Traditionalists and Hard Realities


St. Peter statueFor the average layman, much, if not the vast majority of discussions about Catholic traditionalists, Vatican II, and the Reform of the Reform, exists solely online and in the realm of the Catholic zeitgeist. Yet from time to time, we Americans are privy to a real-life disputes amongst the various factions of Catholics.

All politics is local, and that goes for Catholic politics as well.

These kind of disputes follow a common narrative. A traditionalist-leaning clergy member is brought into a parish, and begins instituting various liturgical and sacramental changes. Often it is new policies banning Eucharistic ministers, girl altar servers, and casual apparel at Mass. Are these policies reasonable? Perhaps, perhaps not. It doesn’t really matter. What matters is a toxic mix of undiplomatic clergy and uncatechized laity leaves the parish community in disarray.

Many long-time members leave. And not just the parish, but the Catholic Church entirely. Eventually, a friendship priests and the faithful laity who remain fosters, and wounds heal. But not after very serious financial and spiritual damage.

This is what happened in St. Mary’s Parish in Platteville, Wisconsin. In 2010, Madison Bishop Robert Morlino brought in three priests from the Society of Jesus Christ the Priest to lead the parish. After the priests made several admittedly “abrupt” changes, much of the laity decided to revolt.

A reportedly 469 of the church’s approximately 1,200 members at the time signed a petition asking Bishop Morlino to immediately remove the priests. Parishioners alleged that the they were not following Vatican II. Some decided to attend Mass elsewhere. Donations plunged. By 2012, the necessary fundraising efforts to keep the church’s 77-year-old parochial school open failed.

Bishop Morlino, who handled the situation as best he could, summed up the dispute in his letter thusly:

“I think, however, that at the end of the day, the Catholic faith is being taught according to the proper understanding of the Second Vatican Council, and that what remains are personal likes and dislikes, along with inflated rumors and gossip, some of which may even rise to the level of calumnious inciting of hatred of your priests, the faith, and myself. For these likes and dislikes, gossip, and hurt feelings, the Catholic faith is rejected and a school is closed.”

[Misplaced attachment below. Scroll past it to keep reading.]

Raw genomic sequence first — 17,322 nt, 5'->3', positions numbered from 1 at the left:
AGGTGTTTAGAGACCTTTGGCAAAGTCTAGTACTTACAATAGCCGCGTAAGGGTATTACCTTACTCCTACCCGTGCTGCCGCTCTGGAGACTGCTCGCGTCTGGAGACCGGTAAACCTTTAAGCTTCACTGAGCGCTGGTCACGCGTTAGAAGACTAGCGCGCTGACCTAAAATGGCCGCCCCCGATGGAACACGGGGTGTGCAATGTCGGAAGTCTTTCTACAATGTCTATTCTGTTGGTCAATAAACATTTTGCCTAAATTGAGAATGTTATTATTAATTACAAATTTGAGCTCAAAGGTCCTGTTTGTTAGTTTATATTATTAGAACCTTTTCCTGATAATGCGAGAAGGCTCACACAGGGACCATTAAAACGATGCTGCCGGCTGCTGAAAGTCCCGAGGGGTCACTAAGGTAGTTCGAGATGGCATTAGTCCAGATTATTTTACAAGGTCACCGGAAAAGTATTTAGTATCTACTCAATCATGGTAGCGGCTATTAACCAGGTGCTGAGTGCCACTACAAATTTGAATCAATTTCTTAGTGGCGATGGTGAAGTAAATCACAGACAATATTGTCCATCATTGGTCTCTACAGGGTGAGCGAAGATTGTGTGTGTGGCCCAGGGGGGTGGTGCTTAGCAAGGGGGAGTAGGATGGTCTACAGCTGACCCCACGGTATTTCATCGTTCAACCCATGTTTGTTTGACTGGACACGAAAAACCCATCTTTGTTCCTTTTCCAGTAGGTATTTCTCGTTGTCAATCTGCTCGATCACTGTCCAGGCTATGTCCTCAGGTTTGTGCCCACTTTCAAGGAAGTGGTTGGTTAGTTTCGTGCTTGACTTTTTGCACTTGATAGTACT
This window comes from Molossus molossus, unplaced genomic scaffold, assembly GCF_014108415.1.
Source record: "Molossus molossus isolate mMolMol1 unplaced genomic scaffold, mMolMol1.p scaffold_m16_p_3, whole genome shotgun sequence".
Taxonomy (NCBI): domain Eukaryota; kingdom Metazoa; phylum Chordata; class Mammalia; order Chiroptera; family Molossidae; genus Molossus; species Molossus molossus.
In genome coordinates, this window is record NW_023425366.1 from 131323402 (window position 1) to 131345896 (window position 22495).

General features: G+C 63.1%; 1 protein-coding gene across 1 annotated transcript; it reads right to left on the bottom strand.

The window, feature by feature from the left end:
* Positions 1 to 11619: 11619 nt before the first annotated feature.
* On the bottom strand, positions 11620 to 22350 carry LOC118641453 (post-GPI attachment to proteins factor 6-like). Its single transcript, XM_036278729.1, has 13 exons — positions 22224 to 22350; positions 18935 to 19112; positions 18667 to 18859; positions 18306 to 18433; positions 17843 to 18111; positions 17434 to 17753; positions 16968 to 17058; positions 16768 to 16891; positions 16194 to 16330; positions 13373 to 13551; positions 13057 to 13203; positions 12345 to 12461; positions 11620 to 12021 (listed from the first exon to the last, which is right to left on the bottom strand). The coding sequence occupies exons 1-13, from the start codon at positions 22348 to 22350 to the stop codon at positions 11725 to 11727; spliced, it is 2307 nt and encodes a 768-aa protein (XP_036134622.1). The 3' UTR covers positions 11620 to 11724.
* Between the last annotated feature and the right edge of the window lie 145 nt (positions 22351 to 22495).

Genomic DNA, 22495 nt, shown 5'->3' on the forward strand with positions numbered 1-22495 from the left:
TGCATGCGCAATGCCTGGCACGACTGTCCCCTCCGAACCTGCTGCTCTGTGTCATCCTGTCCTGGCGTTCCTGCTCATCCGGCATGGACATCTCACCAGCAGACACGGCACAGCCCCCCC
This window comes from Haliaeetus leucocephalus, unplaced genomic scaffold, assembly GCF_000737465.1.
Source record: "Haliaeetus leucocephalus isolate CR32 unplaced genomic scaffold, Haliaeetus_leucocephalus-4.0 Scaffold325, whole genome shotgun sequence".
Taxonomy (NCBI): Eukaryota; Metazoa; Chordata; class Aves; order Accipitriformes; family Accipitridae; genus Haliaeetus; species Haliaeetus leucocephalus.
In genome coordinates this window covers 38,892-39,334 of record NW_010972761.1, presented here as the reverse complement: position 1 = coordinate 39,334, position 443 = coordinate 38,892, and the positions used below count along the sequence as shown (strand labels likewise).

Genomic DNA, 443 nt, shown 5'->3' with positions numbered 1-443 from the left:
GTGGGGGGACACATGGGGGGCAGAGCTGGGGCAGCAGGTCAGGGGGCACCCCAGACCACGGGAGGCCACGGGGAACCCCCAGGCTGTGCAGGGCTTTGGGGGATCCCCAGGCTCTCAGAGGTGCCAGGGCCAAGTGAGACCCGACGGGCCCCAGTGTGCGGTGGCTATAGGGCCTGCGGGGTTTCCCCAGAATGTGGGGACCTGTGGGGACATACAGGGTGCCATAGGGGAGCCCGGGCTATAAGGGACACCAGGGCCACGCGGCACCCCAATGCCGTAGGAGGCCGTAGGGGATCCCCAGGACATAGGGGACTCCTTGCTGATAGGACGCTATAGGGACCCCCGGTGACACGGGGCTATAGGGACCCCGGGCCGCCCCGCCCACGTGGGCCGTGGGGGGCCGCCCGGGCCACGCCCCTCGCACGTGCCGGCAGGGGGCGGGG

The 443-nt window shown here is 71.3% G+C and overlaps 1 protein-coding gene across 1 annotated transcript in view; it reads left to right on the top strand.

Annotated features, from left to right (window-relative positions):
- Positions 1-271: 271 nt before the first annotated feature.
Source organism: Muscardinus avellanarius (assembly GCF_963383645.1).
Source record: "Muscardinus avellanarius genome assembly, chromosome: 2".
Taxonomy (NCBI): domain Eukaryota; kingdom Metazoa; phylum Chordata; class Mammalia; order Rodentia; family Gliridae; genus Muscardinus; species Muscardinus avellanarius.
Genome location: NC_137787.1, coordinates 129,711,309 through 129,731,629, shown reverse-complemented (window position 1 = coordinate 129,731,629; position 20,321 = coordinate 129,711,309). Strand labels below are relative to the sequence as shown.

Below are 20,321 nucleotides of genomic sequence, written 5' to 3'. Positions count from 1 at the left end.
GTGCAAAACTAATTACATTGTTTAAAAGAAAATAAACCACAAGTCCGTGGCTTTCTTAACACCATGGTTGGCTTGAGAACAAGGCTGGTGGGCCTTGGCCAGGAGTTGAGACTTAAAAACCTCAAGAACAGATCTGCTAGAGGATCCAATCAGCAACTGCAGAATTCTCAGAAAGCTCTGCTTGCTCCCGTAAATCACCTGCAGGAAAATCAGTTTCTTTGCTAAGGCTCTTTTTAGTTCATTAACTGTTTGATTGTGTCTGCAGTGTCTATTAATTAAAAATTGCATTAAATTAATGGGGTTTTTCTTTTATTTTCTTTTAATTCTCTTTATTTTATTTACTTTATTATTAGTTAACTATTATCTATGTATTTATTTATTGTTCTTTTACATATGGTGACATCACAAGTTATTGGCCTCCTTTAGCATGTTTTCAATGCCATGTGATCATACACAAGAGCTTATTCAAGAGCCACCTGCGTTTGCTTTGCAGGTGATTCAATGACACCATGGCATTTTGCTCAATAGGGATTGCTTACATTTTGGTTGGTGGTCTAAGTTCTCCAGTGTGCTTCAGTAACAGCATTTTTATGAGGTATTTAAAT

A somewhat similar situation is currently playing out in the Archdiocese of San Francisco. Archbishop Cordileone isn’t a traditionalist, to my knowledge, but he his leadership style is more conservative. Earlier this year, the Archbishop “caused dismay among teachers, students, parents, and the public earlier this month when it introduced morality clauses into four Catholic high school handbooks as well as teacher labor contracts.”

This lead to 100 San Franciscans self-described as “committed Catholics inspired by Vatican II” to take out a full page ad in the San Francisco Chronicle asking Pope Francis to remove Cordileone’s resignation and replace him with someone committed to “our values and your teachings.” Of course, that’s not going to happen. But that doesn’t stop them from trying.

Now if you ask me who’s side I’m on in these two disputes, I’m going to support the priests and bishops. Many of the protesting laity in these two situations don’t even support significant portions of Catholic teaching. They use a perverted interpretation of Vatican II as the foundation of their dissent.

We will likely see more clergy v. parishioner feuds in the future, especially as the current crop of traditionalist seminarians move into leadership positions. The priest who grew up in the traditionalist ghetto, or even a just a more conservative community, will be in charge of pastoring hundreds, if not thousands of Catholics who know little of the Catholic faith but play vital roles in their local parish.

How should they be lead? Is instituting some sort of Benedict Option from above, driving out all cafeteria Catholics from the parish or diocese, really the answer? I would say that avoiding the situations in Platteville and San Francisco in the future is ideal, and doing so requires much more strategy on the part of conservative and traditionalist priests.

In this day and age, there is no longer an excuse for not anticipating a revolting laity when implementing abrupt liturgical or moral corrections. But it keeps happening.

I think one of the most pressing questions at this point in American Catholic history is this: Can traditionalist and deeply conservative priests (however you might define them) live by, worship with, and lead cafeteria Catholics? I think they have to. But how?


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  • Jude

    The way they do this is by first living lives of holiness. Then they educate the cafeteria Catholics. And if the teaching is hard, and the CINOs walk away, they let them. We all have free will. You don’t water down the faith, and you don’t take excuses. All you can do is present the truth, you can’t force someone to accept it.